Occidental offers various physical activity courses, including karate, which is instructed by Victor Chico, who is also Occidental’s postal operations manager. According to emails sent to the student body in late August by William Morris, the college’s coordinator of community wellness, the class meets on Monday and Wednesday evenings from 5:10 p.m. to 6:25 p.m. in the dance studio and introduces students to the fundamentals of karate.
Chico said he first found his love for karate when he immigrated to the United States. Inspired by Bruce Lee and Muhammed Ali, he said he began to take up the activity as a way to defend himself.
“I just always loved it and didn’t know that it is really a good workout and actually useful whenever I first immigrated here,” Chico said.
Joaquin Martinez (sophomore), a student in Chico’s class, practiced karate for many years as a child. According to Martinez, after taking a break from an injury, he decided to take up martial arts again at Occidental.
“I actually used to do karate when I was younger around sixth grade, elementary school, but I had an injury to my knee, so I had to stop,” Martinez said. “After a long time, I felt like I wanted to sort of get back into it. It was fun learning how to do moves, especially in karate where you need to sort of memorize forms and execute them. It’s like a performance art.”
According to Chico, each class begins and ends with reciting the Dojo Kun, a meditation that seeks perfection of character, being faithful, respecting others and refraining from violent behavior. The class begins with focusing on drilling blocks, stances, kicks and punches. Then, the class moves into varied practices including offensive techniques, defensive techniques and partner work. Chico said in addition to the basics, he stresses the importance of respect for others.
“When you enter the door, you have to bow. When you exit the door, you have to bow. When you see anyone that is higher than you, you have to bow,” Chico said.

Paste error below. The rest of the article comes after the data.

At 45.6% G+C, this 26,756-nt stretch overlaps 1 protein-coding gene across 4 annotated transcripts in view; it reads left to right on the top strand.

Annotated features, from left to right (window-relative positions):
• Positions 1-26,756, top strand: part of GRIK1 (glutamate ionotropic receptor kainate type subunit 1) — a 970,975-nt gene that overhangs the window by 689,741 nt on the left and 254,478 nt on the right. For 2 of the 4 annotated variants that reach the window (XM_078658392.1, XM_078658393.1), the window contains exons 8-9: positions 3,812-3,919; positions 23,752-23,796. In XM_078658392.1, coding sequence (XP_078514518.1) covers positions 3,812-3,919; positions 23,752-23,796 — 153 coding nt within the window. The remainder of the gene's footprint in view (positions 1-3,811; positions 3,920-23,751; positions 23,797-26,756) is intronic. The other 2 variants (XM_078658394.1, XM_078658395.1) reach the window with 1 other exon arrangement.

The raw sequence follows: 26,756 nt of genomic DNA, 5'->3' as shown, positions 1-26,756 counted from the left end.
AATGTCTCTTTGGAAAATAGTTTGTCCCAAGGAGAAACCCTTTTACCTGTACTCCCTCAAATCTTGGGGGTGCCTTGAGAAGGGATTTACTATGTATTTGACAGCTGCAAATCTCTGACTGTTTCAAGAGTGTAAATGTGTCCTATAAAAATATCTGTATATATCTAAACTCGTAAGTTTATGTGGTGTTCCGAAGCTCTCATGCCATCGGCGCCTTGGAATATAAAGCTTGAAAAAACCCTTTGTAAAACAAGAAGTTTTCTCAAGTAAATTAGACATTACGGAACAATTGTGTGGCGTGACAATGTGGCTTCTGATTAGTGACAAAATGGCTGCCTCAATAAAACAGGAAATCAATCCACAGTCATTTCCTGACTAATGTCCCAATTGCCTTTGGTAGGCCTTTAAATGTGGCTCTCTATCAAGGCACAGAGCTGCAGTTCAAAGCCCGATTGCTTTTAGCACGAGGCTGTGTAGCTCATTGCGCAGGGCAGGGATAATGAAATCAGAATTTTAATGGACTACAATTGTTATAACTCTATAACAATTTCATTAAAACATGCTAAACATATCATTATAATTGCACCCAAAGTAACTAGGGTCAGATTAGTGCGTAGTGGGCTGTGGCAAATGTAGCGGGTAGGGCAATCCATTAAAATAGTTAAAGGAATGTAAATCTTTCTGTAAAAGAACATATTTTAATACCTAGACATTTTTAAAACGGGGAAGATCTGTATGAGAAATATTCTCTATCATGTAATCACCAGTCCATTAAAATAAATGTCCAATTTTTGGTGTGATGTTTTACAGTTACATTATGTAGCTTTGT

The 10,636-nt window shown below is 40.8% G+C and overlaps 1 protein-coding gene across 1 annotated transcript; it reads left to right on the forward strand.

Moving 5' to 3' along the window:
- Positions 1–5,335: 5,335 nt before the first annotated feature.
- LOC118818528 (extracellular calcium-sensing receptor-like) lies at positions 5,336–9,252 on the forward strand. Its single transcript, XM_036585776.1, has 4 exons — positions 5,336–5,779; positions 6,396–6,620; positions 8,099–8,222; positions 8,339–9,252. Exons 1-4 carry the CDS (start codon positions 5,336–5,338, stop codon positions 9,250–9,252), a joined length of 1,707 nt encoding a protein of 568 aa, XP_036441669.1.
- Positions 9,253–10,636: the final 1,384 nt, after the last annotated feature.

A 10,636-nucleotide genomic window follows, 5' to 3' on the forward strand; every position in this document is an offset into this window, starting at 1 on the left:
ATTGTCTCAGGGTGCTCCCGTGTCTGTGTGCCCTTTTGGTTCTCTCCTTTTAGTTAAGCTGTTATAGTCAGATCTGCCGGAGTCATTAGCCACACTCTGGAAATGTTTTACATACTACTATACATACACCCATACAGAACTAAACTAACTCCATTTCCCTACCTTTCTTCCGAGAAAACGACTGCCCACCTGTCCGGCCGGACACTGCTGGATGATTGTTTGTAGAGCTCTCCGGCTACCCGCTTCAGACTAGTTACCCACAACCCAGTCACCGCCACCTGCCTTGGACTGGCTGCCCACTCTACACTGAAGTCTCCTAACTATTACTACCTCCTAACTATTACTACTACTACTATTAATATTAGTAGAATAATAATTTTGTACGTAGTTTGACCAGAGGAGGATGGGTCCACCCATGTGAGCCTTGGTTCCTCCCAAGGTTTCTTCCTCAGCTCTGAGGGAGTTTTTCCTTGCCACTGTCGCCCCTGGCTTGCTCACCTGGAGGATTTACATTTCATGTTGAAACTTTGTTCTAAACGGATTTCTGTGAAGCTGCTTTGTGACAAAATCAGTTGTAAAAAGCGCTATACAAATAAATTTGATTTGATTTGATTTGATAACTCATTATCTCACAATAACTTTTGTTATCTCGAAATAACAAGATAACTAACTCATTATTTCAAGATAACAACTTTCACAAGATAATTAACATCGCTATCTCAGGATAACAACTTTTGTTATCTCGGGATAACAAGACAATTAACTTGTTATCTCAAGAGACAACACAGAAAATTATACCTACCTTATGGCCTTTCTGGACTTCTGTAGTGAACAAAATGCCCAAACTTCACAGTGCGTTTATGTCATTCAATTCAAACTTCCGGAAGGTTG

In a classroom setting, Martinez describes Chico as a funny and welcoming instructor who tries to reach out to students in and out of karate.
“I think he’s a really great teacher, particularly friendly and very approachable. Honestly for me, as a bit of a shyer person, it’s really nice to sort of see that in Mr. Chico,” Martinez said. “Actually, he invited me out to lunch last weekend, just to talk about stuff since I’m helping run the club as well. He’s a really charismatic person and I love going to his classes.”
Martinez said karate is a great way to escape the rigors of college life.
“It’s really easy to get lost in it. A lot of it is automatic, not thinking about it, sort of just feeling out movement and such and it’s a really good way to take myself out of the mindset of ‘I’m caught between two assignments,’” Martinez said. “I’m just sort of in this space of karate. It’s almost meditative. You’re just focusing on the movements, not really thinking about anything else, it’s almost like stepping out of myself whenever I go into the studio.”
Hin Yu Kenneth (sophomore) said he has also seen the benefits of the class. Kenneth said for him, it is more than just karate class; it is also a community-building experience that he has gotten more out of than he originally expected.
“While it does definitely provide me with a good consistent outlet for exercising, it has also slowly transformed into a meditative activity,” Kenneth said. “It is a place where I can put down everything that is going on in my life and focus on the singular task of karate. Everyone in karate is super nice to each other and in a way, has become a great big family.”
Contact Mary Jones at Mjones3@oxy.edu